I heard about a book recently (I will openly admit that I haven’t had the chance to read it yet!) but the premise itself was fascinating, and fascinating enough to make me to think about people’s perceptions of me as a person and a leader.

The book is an Italian novel first published in the 1920s called One, None and One Hundred Thousand, written by Luigi Pirandello. The catalyst for the story is a comment from the main character’s wife about his crooked nose, which sparks a thought that the person he believes himself to be is not necessarily the same person that other perceive him to be.

In theory, there could be hundreds, or even thousands, of other versions of him sitting in the minds of everyone he’d ever met, no matter how briefly. There were possibly even versions in the minds of those who had simply heard of him, without meeting him themselves.

The story follows his descent into madness as he struggles to shake off this thought…I should make it clear that it wasn’t this element of the story that made me think about my own life!

Whether we like to admit it or not, everyone we know will perceive us, our actions, and our leadership in different ways. We are no different when we form opinions on the actions and leadership of others. Our initial impressions and opinions often prove hard to change, requiring consistency and evidence that those initial impressions may have been misplaced to change them.

What can make this harder to accept is that the perceptions of us by others are partly beyond our control, influenced by a wide variety of factors including their own previous experiences of leadership, their personality, and preferences amongst others.

It is important to acknowledge however, that effective leadership is linked to consistency. If you catch someone on the wrong day, or vice versa, during your first interactions then there is a likelihood that the first impression might not be the one you had hoped for. But if the leadership values you strongly believe in are apparent through your words and actions on a regular basis, they become hard to dispute and those earliest perceptions of you can be changed over time.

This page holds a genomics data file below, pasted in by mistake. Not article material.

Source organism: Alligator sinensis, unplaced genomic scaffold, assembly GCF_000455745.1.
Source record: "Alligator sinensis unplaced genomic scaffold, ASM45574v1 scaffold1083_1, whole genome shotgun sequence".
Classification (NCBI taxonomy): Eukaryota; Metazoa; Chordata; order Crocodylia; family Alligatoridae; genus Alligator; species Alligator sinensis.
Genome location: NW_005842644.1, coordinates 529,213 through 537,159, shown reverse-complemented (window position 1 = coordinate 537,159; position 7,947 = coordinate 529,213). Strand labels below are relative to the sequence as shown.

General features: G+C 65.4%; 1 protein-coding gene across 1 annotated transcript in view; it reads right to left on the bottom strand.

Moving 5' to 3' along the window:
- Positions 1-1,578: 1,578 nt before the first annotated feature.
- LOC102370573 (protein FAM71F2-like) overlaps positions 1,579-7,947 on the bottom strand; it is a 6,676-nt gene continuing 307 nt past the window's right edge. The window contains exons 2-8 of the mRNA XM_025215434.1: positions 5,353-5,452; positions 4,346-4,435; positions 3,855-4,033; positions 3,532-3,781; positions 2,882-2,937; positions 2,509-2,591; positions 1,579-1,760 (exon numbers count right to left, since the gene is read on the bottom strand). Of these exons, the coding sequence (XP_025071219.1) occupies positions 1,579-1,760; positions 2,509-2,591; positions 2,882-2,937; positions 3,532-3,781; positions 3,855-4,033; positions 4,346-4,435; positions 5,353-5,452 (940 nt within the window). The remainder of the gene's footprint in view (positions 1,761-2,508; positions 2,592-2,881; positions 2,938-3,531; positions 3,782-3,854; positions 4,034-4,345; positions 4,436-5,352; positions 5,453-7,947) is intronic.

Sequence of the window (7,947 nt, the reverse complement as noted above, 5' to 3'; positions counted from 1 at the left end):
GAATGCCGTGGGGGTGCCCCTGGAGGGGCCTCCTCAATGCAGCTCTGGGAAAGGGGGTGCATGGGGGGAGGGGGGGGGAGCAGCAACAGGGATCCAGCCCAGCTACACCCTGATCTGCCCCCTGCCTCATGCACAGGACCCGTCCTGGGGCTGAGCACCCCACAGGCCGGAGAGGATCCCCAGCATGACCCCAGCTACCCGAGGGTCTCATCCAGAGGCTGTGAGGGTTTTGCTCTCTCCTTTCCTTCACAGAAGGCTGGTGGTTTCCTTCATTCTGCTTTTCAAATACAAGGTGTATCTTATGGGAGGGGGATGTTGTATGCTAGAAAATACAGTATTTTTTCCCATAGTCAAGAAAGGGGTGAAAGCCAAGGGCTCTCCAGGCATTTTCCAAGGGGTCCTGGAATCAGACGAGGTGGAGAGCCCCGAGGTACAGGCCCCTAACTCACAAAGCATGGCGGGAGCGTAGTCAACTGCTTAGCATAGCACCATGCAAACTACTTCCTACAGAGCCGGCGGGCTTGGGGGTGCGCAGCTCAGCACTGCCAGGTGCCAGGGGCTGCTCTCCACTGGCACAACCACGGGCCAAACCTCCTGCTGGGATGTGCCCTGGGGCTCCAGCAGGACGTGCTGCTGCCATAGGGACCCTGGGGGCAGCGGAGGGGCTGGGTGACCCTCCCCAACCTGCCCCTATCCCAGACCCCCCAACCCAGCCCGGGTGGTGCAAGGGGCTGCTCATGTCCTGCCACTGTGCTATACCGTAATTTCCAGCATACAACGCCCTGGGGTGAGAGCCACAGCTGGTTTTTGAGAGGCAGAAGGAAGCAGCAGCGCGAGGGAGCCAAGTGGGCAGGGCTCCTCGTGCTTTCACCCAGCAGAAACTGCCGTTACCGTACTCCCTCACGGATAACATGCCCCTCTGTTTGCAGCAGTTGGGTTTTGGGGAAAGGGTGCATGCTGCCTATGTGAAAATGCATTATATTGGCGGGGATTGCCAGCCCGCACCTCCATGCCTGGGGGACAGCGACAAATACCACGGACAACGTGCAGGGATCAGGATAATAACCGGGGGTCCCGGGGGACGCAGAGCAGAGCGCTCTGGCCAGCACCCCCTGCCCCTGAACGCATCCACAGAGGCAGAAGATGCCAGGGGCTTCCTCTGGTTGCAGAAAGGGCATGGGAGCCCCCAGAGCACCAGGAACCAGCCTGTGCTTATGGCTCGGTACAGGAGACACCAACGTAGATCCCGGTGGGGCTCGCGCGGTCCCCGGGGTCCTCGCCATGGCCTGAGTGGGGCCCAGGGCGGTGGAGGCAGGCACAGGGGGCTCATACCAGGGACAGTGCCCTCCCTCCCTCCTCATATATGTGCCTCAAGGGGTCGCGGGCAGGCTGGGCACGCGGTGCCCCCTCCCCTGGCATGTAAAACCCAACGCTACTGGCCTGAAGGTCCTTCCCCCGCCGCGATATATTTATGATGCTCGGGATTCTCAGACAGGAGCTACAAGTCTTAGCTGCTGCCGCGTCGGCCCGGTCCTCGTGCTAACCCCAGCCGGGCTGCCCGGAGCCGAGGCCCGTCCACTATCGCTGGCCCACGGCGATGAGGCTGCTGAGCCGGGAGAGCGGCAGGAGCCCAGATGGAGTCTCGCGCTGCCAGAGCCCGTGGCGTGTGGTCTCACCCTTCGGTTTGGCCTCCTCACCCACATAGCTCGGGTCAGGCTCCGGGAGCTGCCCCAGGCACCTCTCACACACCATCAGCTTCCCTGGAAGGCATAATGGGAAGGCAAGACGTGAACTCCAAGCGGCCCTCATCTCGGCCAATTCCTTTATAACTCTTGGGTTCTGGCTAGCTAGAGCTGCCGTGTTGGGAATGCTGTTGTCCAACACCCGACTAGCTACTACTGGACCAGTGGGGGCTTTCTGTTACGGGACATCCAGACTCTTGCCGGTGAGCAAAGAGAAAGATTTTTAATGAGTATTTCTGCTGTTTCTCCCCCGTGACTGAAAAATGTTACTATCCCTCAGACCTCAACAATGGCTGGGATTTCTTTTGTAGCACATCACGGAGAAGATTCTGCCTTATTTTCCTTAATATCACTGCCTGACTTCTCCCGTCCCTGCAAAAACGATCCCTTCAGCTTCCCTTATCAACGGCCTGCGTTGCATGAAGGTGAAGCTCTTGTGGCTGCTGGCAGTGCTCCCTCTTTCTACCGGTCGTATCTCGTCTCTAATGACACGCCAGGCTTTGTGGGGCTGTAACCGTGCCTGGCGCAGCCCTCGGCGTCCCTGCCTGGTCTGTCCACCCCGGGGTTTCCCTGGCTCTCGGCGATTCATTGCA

Great leaders aren’t just skilled at handling challenging situations, they support their teams to overcome them, providing consistency and stability when it is most needed. A team who sees inconsistency in times of calm will lack confidence in their leadership during times of crisis.

With that in mind, I would encourage all leaders, whether experienced or new to leadership, to take some time to reflect on who you want to be as a leader and how you want to be seen. Once you have reflected, identify a handful of behaviours that you can confidently commit to putting into practice on a regular basis. If you stick to them, there is every chance that you’ll be able to gradually adjust the perception of others over time, even if their first impression wasn’t quite what you had hoped it to be.

As in many walks of life, consistency is key…

Jonny Rudge

Head of Fundraising – Thera Trust:  www.thera.co.uk

Trustee – Boccia England: www.bocciaengland.org.uk

Director – Loughborough Lawn Tennis Club: www.loughboroughtennisclub.co.uk